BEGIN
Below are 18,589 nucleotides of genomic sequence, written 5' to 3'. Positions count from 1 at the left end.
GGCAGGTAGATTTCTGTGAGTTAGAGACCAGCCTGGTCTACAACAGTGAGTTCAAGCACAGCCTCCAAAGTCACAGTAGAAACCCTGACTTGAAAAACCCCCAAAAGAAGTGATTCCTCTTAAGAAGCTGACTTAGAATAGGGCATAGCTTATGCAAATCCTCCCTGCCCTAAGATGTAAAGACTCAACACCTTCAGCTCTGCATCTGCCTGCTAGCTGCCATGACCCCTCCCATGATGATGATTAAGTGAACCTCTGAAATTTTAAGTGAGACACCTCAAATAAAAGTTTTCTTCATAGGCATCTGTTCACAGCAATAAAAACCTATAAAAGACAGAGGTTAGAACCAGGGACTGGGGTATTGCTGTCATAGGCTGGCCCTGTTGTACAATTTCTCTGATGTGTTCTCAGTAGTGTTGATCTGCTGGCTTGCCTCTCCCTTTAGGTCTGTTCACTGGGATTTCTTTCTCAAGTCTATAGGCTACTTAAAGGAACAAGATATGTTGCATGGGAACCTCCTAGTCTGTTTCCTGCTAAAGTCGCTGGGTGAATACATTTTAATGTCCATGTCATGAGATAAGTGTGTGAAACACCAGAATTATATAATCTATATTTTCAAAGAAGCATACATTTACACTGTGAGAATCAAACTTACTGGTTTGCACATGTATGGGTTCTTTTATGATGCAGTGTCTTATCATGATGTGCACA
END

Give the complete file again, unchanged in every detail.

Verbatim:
Below are 18,589 nucleotides of genomic sequence, written 5' to 3'. Positions count from 1 at the left end.
GGCAGGTAGATTTCTGTGAGTTAGAGACCAGCCTGGTCTACAACAGTGAGTTCAAGCACAGCCTCCAAAGTCACAGTAGAAACCCTGACTTGAAAAACCCCCAAAAGAAGTGATTCCTCTTAAGAAGCTGACTTAGAATAGGGCATAGCTTATGCAAATCCTCCCTGCCCTAAGATGTAAAGACTCAACACCTTCAGCTCTGCATCTGCCTGCTAGCTGCCATGACCCCTCCCATGATGATGATTAAGTGAACCTCTGAAATTTTAAGTGAGACACCTCAAATAAAAGTTTTCTTCATAGGCATCTGTTCACAGCAATAAAAACCTATAAAAGACAGAGGTTAGAACCAGGGACTGGGGTATTGCTGTCATAGGCTGGCCCTGTTGTACAATTTCTCTGATGTGTTCTCAGTAGTGTTGATCTGCTGGCTTGCCTCTCCCTTTAGGTCTGTTCACTGGGATTTCTTTCTCAAGTCTATAGGCTACTTAAAGGAACAAGATATGTTGCATGGGAACCTCCTAGTCTGTTTCCTGCTAAAGTCGCTGGGTGAATACATTTTAATGTCCATGTCATGAGATAAGTGTGTGAAACACCAGAATTATATAATCTATATTTTCAAAGAAGCATACATTTACACTGTGAGAATCAAACTTACTGGTTTGCACATGTATGGGTTCTTTTATGATGCAGTGTCTTATCATGATGTGCACA